The Governor of Texas has unleashed a new radio ad in California to get businesses to relocate to Texas. Governor Rick Perry is trying to woo businesses by promoting lower taxes and fewer business regulations in the Lone Star state.
"Building a business is tough, but I hear building a business in California is next to impossible," Perry said.
The Texas governor has taken to California's airwaves with a message: Come check out Texas.
"There are plenty of reasons Texas has been named the best state for doing business for eight years running," continued Perry.
On Monday, Perry's office released a 30-second radio ad which encourages businesses to move to Texas.
"Visit texaswideopenforbusiness.com and see why our low taxes, sensible regulations, and fair legal system are just the thing to get your business moving to Texas," he tells listeners.
California Governor Jerry Brown fired back at Perry. "When you got something good, you want to be here," he said.
"In 1848, people wanted to come to California and take our gold. Well yeah, you go where the gold is. They're coming to California because this is where it is," he continued.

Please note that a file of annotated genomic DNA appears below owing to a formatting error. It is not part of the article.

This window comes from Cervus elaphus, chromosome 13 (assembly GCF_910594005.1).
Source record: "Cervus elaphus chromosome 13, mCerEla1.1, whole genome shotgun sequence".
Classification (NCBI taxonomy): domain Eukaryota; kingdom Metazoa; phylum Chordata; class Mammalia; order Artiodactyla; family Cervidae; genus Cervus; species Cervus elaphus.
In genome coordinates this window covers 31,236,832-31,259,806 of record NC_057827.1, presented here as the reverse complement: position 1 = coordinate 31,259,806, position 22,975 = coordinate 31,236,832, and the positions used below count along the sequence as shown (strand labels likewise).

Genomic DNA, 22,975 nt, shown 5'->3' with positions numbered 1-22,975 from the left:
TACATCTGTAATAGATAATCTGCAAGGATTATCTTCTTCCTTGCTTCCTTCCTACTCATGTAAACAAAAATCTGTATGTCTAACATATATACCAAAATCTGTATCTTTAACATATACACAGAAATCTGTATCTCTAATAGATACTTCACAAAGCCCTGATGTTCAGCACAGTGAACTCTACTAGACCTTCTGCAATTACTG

Perry's radio ad comes three months after voters approved Proposition 30, which raised taxes in California.
"I think with the tax increase, it's certainly tempting for more and more people to leave the state," said Michael Turnipseed, Kern Taxpayers Association.
"If you're in a technological business that uses technology you can move," he continued. "But other things like oil and agriculture, you're tied to the ground."
Turnipseed says Kern County's central location plays to our advantage. "Within a five-hour circle, there's 40 million people, and if you're in the business of distributing goods that's an important thing," he noted.
Richard Chapman, CEO of Kern Economic Development Corporation, said it's important to remember each state comes with its own set of problems.
"Most of the new jobs created in Texas, according to studies, are minimum wage jobs and their education levels are far behind California," said Chapman. "There's no perfect utopia."
This isn't the first time a state has tried to lure California's businesses. Chapman said Nevada and Arizona have tried to do the same.